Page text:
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For the Fear of Farting

Updated on April 10, 2013

Why the Hesitation?

I've had an aversion to farting ever since preschool. I was a three-year-old, playing at the base of the monkey bars when the sudden urge to fart came upon me. Thinking it was safe, I let one loose, only to discover the built up pressure was diarrhea. Since that day, I can't hear a fart without cringing or wrinkling my nose. Why, then, would I want to write about farting? Lately, I've been facing my fears in an effort to become a better person. So you might say I'm getting friendly with flatulence as a means of self-improvement.

Meet your new sidekick

Helping me fight my fears is my new, somewhat less inhibited sidekick.
Helping me fight my fears is my new, somewhat less inhibited sidekick. | Source

Fear of Detection

Fear of detection is a great fart deterrent for most of us. Sure, we could all use a little more attention from time to time, but announcing one's presence with a toot and the stench of rotten eggs is not the ideal way to gain it. (By the way, sulfur is the gas responsible for the rotten egg smell.) Farting can be especially embarrassing around romantic interests, bosses, and complete strangers. The bad news is that gas doesn't discriminate. It doesn't care who you are, and it doesn't care if you sneeze during a job interview or blow out the candles at your own birthday party, it'll take any opportunity it can to escape. The best way to prevent flatulence from becoming socially crippling, is to escape detection. For that reason, I'd like to point out some situations to avoid:

BINGO

Farts smell delicious to dogs.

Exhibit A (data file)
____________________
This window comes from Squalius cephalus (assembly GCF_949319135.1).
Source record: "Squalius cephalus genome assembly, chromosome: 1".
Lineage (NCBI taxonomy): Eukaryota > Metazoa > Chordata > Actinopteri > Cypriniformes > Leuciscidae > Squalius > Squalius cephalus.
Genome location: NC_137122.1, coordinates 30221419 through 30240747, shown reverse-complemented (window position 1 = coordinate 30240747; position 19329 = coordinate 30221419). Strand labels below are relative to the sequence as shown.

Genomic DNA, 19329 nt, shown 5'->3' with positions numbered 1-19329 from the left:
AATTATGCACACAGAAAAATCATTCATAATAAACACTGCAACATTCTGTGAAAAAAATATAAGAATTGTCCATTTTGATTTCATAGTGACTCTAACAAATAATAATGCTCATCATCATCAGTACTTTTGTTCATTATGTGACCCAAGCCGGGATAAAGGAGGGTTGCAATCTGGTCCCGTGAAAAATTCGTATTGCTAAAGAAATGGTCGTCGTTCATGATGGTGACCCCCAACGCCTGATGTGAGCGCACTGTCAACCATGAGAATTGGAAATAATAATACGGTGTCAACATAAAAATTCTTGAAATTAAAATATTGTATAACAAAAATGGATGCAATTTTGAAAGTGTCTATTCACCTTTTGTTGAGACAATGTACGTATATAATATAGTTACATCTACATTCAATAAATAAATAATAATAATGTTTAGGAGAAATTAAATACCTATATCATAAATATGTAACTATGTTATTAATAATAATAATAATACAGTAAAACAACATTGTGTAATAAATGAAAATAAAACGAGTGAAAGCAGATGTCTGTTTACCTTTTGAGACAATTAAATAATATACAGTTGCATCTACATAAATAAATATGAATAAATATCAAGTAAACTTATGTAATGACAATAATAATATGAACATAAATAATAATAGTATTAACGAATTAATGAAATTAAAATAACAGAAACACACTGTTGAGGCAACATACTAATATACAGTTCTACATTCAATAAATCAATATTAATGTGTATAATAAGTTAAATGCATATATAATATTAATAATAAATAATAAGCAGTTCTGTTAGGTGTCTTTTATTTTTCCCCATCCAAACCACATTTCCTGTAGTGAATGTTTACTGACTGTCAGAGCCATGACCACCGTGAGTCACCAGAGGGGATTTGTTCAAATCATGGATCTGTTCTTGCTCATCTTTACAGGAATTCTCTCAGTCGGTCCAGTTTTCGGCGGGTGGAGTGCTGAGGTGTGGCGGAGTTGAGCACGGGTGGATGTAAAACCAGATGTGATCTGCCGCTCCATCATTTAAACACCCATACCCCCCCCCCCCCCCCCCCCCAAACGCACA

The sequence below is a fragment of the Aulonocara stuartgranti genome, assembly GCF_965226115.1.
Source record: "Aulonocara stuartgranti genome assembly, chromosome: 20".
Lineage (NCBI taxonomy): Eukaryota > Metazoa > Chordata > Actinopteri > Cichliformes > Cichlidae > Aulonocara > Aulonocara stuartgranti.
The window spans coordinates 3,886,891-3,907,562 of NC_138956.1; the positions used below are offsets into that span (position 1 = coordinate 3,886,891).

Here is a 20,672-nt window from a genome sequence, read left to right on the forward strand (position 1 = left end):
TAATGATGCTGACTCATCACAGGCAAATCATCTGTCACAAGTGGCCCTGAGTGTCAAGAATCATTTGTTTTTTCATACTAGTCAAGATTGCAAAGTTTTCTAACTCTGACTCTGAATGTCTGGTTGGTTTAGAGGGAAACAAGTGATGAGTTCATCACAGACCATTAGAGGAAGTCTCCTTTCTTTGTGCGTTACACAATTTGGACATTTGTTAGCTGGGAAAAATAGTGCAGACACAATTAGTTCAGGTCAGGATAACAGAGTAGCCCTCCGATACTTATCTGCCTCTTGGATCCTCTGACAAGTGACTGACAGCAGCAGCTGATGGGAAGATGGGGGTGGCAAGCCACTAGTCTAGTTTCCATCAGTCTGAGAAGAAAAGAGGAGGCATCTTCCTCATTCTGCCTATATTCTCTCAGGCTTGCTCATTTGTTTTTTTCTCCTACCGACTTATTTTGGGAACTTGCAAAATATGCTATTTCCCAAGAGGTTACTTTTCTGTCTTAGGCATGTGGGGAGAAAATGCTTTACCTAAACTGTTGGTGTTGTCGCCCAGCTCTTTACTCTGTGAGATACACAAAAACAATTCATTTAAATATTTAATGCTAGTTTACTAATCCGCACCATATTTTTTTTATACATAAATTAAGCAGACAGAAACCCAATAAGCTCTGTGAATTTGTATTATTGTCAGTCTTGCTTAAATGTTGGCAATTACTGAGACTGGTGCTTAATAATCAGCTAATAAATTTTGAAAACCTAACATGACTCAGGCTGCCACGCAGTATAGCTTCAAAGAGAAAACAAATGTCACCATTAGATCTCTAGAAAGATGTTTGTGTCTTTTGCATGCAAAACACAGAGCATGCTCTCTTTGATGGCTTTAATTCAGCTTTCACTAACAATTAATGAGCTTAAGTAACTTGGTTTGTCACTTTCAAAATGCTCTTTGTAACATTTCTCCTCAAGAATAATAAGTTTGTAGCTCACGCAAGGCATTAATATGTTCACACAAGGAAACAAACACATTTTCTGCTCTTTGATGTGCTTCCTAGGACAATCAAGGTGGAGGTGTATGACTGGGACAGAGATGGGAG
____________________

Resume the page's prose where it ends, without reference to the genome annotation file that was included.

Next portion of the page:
Farts smell delicious to dogs. | Source

Detection Method #1


Imagine that you've been invited to a nice dinner at the in-laws'. You and seven other people are seated at the dinner table which is piled high with food. You've finished two courses and are about to begin the third when you suddenly notice gassy pressure building up in your bowels. Mrs. Smith, your mother-in-law, insists that you try some of her rhubarb pie. You dare not refuse her, so you shovel a heaping portion onto your plate. Unfortunately, you don't have enough room in your stomach with all the built up air, so you try to let some out silently. Success! You've relieved most of the pressure silently, and it's likely any resulting smell will be masked by that of Aunt Janette’s curry dish.

You're about to dive into the rhubarb pie when you hear a jingling noise under the table, as if someone were crawling between the table legs, shaking a set of keys. Here comes Bingo, the overgrown lap dog. Bingo slinks out from underneath the table, circles around you, and plants his nose in your but.

Sniff, sniff. Bingo wags his tail.

Farts, like a huge list of disgusting things, smell like luxury cuisine to Bingo, and since Bingo is a well-behaved dog, (otherwise, you have noticed him before, wouldn't you?) the in-laws want to know if there's a reason he's taken a sudden interest in your butt. Now you have to explain that, no, you don't have drugs in your back pocket, and, yes, you cut the cheese. Thanks a lot, Bingo.

Detection Method #2

Cold weather is another danger that makes detection all the more likely. Most people are aware that that exhaling on a cold day usually results in a fog-like vapor, but less people consider that the same phenomenon may occur in conjunction with farts. So next time you're in a walk-in freezer, building an igloo, taking a smoke break, or catching a bus in the winter, think twice before you pass gas!

Villainous Vapor

Your breath might not be the only thing you can see in the cold.
Your breath might not be the only thing you can see in the cold. | Source

Global Warming

Cow farts are not as dangerous as cow burps.
Cow farts are not as dangerous as cow burps. | Source

Dangerous Gases

Most of us are aware of the undesirable odor that lingers in the air after someone passes gas, but can flatulence have other undesirable effects? Could flatulence actually be a major contributor to climate change? I once heard that farting cattle had a huge impact on global warming. So I did a little research: